Researchers from the Keck School of Medicine of USC have found that iron is a key regulator of energy usage by immune cells in the lungs, and that targeting iron uptake could help treat asthma and other allergic diseases.

The findings show that that iron serves as a gas pedal driving certain immune cells that cause inflammation in the lungs during an allergic asthma attack — and blocking or limiting iron may reduce the severity of symptoms.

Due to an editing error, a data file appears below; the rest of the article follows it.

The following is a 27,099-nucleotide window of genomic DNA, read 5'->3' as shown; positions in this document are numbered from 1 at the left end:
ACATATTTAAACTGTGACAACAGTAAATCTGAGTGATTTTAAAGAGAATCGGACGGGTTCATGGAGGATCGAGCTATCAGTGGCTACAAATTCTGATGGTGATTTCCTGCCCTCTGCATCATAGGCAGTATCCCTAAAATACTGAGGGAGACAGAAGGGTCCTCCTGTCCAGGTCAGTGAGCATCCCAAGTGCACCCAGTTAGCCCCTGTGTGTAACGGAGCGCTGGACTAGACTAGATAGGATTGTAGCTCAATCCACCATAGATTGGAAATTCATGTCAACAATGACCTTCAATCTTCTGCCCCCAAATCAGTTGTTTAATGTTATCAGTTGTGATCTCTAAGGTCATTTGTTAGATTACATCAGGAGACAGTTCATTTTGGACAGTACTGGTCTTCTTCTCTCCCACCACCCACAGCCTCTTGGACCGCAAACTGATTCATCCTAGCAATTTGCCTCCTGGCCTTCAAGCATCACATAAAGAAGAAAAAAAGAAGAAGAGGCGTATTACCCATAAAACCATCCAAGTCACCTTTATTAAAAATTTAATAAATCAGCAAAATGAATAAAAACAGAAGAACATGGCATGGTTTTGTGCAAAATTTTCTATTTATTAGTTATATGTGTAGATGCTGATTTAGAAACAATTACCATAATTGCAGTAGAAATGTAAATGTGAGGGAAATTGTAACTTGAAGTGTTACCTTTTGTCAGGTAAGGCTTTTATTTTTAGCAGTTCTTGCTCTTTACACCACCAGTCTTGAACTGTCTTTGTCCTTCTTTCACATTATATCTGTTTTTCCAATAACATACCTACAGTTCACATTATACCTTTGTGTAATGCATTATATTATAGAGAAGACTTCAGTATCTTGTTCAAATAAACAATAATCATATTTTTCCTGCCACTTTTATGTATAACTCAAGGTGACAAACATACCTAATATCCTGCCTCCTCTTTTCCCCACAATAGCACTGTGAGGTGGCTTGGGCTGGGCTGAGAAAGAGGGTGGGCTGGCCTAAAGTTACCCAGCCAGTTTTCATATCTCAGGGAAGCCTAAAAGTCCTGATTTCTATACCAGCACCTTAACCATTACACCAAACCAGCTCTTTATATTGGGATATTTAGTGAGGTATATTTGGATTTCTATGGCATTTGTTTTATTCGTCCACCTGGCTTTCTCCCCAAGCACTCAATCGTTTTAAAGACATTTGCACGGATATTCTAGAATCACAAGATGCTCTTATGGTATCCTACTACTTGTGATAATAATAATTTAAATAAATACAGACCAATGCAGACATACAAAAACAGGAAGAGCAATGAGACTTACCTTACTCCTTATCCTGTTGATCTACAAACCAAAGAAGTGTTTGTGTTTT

During an attack, immune cells known as group 2 innate lymphoid cells (ILC2s) can become overactive, causing excessive inflammation and a tightening of the airways, making it difficult to breathe. However, the underlying biology has been poorly understood until now.

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